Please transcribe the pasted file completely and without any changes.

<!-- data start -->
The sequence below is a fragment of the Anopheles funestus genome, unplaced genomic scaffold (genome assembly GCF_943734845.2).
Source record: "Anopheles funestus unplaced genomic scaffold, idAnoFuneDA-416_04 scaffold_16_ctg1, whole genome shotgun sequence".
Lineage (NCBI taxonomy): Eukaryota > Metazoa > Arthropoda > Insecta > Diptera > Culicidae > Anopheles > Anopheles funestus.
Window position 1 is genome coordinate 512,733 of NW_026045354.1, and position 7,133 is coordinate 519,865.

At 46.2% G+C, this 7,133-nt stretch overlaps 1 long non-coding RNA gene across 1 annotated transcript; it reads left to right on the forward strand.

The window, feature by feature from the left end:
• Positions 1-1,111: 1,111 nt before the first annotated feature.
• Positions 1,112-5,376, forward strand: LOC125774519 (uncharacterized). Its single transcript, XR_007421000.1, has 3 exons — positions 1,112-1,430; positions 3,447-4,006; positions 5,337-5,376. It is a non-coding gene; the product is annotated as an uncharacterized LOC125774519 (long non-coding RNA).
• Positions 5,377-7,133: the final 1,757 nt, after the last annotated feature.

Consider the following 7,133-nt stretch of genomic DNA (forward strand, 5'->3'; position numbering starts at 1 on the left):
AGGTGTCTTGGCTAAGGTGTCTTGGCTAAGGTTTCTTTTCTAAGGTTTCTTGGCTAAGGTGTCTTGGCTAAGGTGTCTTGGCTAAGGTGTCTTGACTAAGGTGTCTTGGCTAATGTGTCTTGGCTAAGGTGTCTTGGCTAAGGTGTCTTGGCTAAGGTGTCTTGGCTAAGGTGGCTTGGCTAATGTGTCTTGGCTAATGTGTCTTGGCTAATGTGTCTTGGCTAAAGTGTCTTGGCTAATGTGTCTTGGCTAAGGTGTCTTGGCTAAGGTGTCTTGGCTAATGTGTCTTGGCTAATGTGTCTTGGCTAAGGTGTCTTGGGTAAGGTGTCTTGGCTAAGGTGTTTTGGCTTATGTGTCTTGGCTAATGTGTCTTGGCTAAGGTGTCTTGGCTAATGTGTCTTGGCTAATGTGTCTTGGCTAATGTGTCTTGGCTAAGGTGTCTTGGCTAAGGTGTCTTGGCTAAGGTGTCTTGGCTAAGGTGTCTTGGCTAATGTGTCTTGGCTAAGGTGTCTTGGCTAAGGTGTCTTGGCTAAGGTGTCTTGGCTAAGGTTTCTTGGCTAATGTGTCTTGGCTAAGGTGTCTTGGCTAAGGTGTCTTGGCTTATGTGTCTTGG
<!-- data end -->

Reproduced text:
The sequence below is a fragment of the Anopheles funestus genome, unplaced genomic scaffold (genome assembly GCF_943734845.2).
Source record: "Anopheles funestus unplaced genomic scaffold, idAnoFuneDA-416_04 scaffold_16_ctg1, whole genome shotgun sequence".
Lineage (NCBI taxonomy): Eukaryota > Metazoa > Arthropoda > Insecta > Diptera > Culicidae > Anopheles > Anopheles funestus.
Window position 1 is genome coordinate 512,733 of NW_026045354.1, and position 7,133 is coordinate 519,865.

At 46.2% G+C, this 7,133-nt stretch overlaps 1 long non-coding RNA gene across 1 annotated transcript; it reads left to right on the forward strand.

The window, feature by feature from the left end:
• Positions 1-1,111: 1,111 nt before the first annotated feature.
• Positions 1,112-5,376, forward strand: LOC125774519 (uncharacterized). Its single transcript, XR_007421000.1, has 3 exons — positions 1,112-1,430; positions 3,447-4,006; positions 5,337-5,376. It is a non-coding gene; the product is annotated as an uncharacterized LOC125774519 (long non-coding RNA).
• Positions 5,377-7,133: the final 1,757 nt, after the last annotated feature.

Consider the following 7,133-nt stretch of genomic DNA (forward strand, 5'->3'; position numbering starts at 1 on the left):
AGGTGTCTTGGCTAAGGTGTCTTGGCTAAGGTTTCTTTTCTAAGGTTTCTTGGCTAAGGTGTCTTGGCTAAGGTGTCTTGGCTAAGGTGTCTTGACTAAGGTGTCTTGGCTAATGTGTCTTGGCTAAGGTGTCTTGGCTAAGGTGTCTTGGCTAAGGTGTCTTGGCTAAGGTGGCTTGGCTAATGTGTCTTGGCTAATGTGTCTTGGCTAATGTGTCTTGGCTAAAGTGTCTTGGCTAATGTGTCTTGGCTAAGGTGTCTTGGCTAAGGTGTCTTGGCTAATGTGTCTTGGCTAATGTGTCTTGGCTAAGGTGTCTTGGGTAAGGTGTCTTGGCTAAGGTGTTTTGGCTTATGTGTCTTGGCTAATGTGTCTTGGCTAAGGTGTCTTGGCTAATGTGTCTTGGCTAATGTGTCTTGGCTAATGTGTCTTGGCTAAGGTGTCTTGGCTAAGGTGTCTTGGCTAAGGTGTCTTGGCTAAGGTGTCTTGGCTAATGTGTCTTGGCTAAGGTGTCTTGGCTAAGGTGTCTTGGCTAAGGTGTCTTGGCTAAGGTTTCTTGGCTAATGTGTCTTGGCTAAGGTGTCTTGGCTAAGGTGTCTTGGCTTATGTGTCTTGG